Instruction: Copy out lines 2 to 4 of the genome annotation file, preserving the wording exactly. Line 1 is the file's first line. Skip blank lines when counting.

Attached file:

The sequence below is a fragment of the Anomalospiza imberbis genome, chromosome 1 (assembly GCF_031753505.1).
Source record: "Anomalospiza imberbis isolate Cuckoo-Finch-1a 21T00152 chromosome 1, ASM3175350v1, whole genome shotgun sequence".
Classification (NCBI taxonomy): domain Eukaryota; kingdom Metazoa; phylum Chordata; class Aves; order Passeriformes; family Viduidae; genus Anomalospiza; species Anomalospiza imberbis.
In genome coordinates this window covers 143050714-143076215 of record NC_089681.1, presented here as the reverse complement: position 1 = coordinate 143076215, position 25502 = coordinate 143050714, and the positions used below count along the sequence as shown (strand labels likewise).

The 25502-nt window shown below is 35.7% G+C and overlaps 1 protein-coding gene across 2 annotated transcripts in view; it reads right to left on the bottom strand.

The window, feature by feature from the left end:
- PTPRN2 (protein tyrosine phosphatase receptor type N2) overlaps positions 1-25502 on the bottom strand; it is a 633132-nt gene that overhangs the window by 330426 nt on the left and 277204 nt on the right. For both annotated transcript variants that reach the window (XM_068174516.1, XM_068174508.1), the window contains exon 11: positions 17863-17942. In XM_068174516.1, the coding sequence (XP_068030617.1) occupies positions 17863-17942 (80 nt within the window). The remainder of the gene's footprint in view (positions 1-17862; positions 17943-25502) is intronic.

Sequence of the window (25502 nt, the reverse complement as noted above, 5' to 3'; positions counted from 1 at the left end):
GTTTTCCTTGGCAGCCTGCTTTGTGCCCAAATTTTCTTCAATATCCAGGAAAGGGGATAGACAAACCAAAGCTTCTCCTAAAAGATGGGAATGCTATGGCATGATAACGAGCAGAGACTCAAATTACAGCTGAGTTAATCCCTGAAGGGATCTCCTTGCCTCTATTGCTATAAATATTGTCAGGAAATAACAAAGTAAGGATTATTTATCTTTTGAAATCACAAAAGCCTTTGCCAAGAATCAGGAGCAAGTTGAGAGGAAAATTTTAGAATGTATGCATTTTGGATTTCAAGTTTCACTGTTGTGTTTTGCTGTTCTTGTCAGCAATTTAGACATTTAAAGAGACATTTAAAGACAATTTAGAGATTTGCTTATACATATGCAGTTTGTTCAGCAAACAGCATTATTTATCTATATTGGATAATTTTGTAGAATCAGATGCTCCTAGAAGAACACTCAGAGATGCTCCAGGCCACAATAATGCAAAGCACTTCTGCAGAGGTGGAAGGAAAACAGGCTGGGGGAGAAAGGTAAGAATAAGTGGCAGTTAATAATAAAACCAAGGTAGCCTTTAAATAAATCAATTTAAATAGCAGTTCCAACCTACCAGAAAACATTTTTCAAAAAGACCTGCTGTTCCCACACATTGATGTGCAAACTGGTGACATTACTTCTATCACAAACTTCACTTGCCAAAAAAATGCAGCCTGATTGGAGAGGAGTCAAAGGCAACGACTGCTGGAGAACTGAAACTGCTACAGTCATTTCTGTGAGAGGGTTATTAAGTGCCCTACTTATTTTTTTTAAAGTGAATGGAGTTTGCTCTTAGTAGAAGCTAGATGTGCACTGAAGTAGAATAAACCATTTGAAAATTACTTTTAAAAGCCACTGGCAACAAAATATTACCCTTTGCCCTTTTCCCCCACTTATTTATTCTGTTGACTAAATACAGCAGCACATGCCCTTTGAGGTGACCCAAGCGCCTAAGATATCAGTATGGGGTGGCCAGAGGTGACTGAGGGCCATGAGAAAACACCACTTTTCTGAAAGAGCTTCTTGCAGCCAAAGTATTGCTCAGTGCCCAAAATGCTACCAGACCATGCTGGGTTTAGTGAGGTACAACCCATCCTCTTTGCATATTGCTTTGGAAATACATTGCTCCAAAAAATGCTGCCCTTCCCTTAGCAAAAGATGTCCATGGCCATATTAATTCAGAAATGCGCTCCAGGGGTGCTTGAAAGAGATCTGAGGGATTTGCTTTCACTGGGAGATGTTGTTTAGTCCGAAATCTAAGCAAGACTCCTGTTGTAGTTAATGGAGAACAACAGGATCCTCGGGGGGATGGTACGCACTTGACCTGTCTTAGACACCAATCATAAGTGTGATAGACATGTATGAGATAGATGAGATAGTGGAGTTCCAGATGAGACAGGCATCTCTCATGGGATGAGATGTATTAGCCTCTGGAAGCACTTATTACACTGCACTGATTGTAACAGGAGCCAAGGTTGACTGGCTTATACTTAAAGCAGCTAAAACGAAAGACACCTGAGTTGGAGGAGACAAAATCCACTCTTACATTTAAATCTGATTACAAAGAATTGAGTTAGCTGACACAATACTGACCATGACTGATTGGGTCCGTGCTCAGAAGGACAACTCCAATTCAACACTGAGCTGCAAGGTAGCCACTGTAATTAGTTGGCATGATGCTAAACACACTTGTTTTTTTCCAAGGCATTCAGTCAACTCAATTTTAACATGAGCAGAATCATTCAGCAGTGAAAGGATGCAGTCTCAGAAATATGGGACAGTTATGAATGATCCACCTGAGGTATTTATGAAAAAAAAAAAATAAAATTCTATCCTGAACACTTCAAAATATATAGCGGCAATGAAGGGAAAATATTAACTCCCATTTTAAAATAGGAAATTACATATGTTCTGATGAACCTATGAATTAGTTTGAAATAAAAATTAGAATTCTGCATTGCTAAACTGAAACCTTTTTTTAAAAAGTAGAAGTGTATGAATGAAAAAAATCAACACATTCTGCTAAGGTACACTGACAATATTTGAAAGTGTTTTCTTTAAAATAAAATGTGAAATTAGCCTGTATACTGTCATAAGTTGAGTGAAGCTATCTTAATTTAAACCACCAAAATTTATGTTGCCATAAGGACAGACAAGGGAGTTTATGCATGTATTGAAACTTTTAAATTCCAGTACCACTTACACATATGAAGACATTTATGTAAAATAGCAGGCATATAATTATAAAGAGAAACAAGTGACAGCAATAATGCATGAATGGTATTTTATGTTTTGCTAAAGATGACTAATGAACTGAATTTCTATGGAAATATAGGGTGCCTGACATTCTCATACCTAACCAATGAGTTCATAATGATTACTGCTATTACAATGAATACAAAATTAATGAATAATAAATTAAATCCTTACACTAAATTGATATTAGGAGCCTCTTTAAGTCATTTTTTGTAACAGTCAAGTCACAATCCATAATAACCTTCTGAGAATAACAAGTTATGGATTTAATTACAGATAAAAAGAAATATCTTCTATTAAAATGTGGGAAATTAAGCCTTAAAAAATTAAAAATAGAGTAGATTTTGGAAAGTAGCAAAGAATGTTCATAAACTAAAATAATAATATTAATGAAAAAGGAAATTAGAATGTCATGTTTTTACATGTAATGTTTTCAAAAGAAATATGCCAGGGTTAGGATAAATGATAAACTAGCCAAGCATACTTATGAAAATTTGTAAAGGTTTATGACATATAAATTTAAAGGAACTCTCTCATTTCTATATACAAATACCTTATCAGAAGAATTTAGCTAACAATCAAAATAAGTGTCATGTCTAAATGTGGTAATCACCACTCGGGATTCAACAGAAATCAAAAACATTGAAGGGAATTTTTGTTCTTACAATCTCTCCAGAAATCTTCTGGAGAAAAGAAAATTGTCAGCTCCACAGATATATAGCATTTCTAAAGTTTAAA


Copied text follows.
Source record: "Anomalospiza imberbis isolate Cuckoo-Finch-1a 21T00152 chromosome 1, ASM3175350v1, whole genome shotgun sequence".
Classification (NCBI taxonomy): domain Eukaryota; kingdom Metazoa; phylum Chordata; class Aves; order Passeriformes; family Viduidae; genus Anomalospiza; species Anomalospiza imberbis.
In genome coordinates this window covers 143050714-143076215 of record NC_089681.1, presented here as the reverse complement: position 1 = coordinate 143076215, position 25502 = coordinate 143050714, and the positions used below count along the sequence as shown (strand labels likewise).